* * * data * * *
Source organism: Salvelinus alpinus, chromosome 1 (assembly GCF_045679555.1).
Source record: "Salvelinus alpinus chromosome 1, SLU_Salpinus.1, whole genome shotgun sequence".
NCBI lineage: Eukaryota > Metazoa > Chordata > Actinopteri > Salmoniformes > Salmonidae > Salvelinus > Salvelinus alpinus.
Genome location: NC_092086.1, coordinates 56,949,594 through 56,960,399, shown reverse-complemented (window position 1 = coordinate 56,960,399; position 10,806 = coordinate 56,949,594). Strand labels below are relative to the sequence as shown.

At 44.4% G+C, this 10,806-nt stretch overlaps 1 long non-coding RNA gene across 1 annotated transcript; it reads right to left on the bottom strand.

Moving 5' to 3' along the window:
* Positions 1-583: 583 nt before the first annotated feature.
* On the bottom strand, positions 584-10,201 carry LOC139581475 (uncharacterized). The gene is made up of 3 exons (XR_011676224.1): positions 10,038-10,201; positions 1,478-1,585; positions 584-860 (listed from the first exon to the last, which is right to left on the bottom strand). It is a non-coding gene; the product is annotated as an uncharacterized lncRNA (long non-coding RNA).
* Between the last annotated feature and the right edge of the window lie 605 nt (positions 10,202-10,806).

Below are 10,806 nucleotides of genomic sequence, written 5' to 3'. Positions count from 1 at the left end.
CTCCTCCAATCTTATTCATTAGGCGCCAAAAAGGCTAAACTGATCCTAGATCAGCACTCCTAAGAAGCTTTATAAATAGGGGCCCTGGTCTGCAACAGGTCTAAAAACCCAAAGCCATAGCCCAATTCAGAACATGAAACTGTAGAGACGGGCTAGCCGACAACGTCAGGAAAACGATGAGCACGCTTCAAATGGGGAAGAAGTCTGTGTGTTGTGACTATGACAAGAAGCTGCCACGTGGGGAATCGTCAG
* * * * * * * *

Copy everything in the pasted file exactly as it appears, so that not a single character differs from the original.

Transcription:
Source organism: Salvelinus alpinus, chromosome 1 (assembly GCF_045679555.1).
Source record: "Salvelinus alpinus chromosome 1, SLU_Salpinus.1, whole genome shotgun sequence".
NCBI lineage: Eukaryota > Metazoa > Chordata > Actinopteri > Salmoniformes > Salmonidae > Salvelinus > Salvelinus alpinus.
Genome location: NC_092086.1, coordinates 56,949,594 through 56,960,399, shown reverse-complemented (window position 1 = coordinate 56,960,399; position 10,806 = coordinate 56,949,594). Strand labels below are relative to the sequence as shown.

At 44.4% G+C, this 10,806-nt stretch overlaps 1 long non-coding RNA gene across 1 annotated transcript; it reads right to left on the bottom strand.

Moving 5' to 3' along the window:
* Positions 1-583: 583 nt before the first annotated feature.
* On the bottom strand, positions 584-10,201 carry LOC139581475 (uncharacterized). The gene is made up of 3 exons (XR_011676224.1): positions 10,038-10,201; positions 1,478-1,585; positions 584-860 (listed from the first exon to the last, which is right to left on the bottom strand). It is a non-coding gene; the product is annotated as an uncharacterized lncRNA (long non-coding RNA).
* Between the last annotated feature and the right edge of the window lie 605 nt (positions 10,202-10,806).

Below are 10,806 nucleotides of genomic sequence, written 5' to 3'. Positions count from 1 at the left end.
CTCCTCCAATCTTATTCATTAGGCGCCAAAAAGGCTAAACTGATCCTAGATCAGCACTCCTAAGAAGCTTTATAAATAGGGGCCCTGGTCTGCAACAGGTCTAAAAACCCAAAGCCATAGCCCAATTCAGAACATGAAACTGTAGAGACGGGCTAGCCGACAACGTCAGGAAAACGATGAGCACGCTTCAAATGGGGAAGAAGTCTGTGTGTTGTGACTATGACAAGAAGCTGCCACGTGGGGAATCGTCAG